Well, I have shown images of winter sunshine in my last two entries and think this week I have to reveal winter in it's other mood. It was 10 degrees with a strong wind bringing rain on Thursday. Below is how the 'front beach' at Torquay looked. It was not enough to stop a couple of young men from battling the elements for a few moments of wind surfing.
I was rugged up and poked the camera out of the car window when I took these pictures.
This is how the Surf Beach looked with a rain cloud approaching.
Previously I mentioned how trees grow with a slant because of the prevailing winds. Just to the right of the above the picture is this group of wind blown cypresses. These are not native to Australia and lean they have looks the same on a sunny day.
Returning to last weeks exercise of an arrangement using dried leaves, this is what I had in mind.
I really love the amber colour of these dried aspidistra leaves and the elegant lines they maintain even when dried. The three 'mug' shaped vases are by Ray Pearce of Blind Cow Pottery in Bendigo.

Below is an arrangement using the 'red sticks framework' and some maroon orchids in a spherical vase by Don Jones.
One of the Joys of mid winter is the blooming of Japonica. I remember their flowers from my childhood.  I used to spend the school holidays with my best friend whose parents had an orchard and a large garden in which a pale Japonica grew. I planted this Japonica about twenty years ago in our garden and it is only now beginning to spread and be large enough for me to pick without ruining the shape of the bush. I have been looking forward to making a 'no kenzan' arrangement in this flat square platter that Laurie bought when we were in Japan.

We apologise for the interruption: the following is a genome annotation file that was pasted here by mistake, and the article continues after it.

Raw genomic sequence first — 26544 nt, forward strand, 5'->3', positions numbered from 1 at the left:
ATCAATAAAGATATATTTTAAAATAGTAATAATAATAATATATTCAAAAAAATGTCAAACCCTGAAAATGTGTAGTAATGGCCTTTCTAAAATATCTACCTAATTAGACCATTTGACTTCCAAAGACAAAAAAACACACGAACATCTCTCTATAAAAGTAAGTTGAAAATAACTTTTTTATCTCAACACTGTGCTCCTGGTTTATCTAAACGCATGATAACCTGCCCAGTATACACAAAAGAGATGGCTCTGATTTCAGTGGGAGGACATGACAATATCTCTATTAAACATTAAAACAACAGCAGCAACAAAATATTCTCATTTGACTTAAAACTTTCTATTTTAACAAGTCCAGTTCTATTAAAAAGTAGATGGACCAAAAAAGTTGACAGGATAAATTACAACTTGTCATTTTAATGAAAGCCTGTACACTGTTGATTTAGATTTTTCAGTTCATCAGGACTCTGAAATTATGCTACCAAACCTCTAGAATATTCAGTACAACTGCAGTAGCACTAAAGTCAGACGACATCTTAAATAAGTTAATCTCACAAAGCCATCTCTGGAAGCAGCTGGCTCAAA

The design on the platter is of blue circles each with a different pattern. The arrangement allows the design to be seen and the open space at the bottom of the arrangement  accentuates the feeling of the bareness of the branches.
I took my first class with my students this week and it was great to get back into the classroom with them. At the end or our eight week term we will be preparing for our annual exhibition at the Qdos gallery in Lorne, a resort town 45 kilometers west along the coast from Torquay. We have already visited the gallery, which is owned by a ceramic artist, and have started to think about how we will compliment his creations this year with our ikebana works.



  1. Hello Christopher.
    I am always looking forward to seeing your IKEBANA works and the nature inTorqay. I am specially pleased with your work using Japonica!.I feel your love for this plant .It looks like being inspired life by you and standing briskly. Amazingly I made a work using Japonica's fruit yesterday in Japan!
    The earth is wide!
    I will finish the text soon.

  2. Christopher,

    Love the arrangement with Laurie's lovely platter. Great combination and composition.

    Have been loving your blogs. Missing Laurie's travelogs!!!

    Best to you both, Michael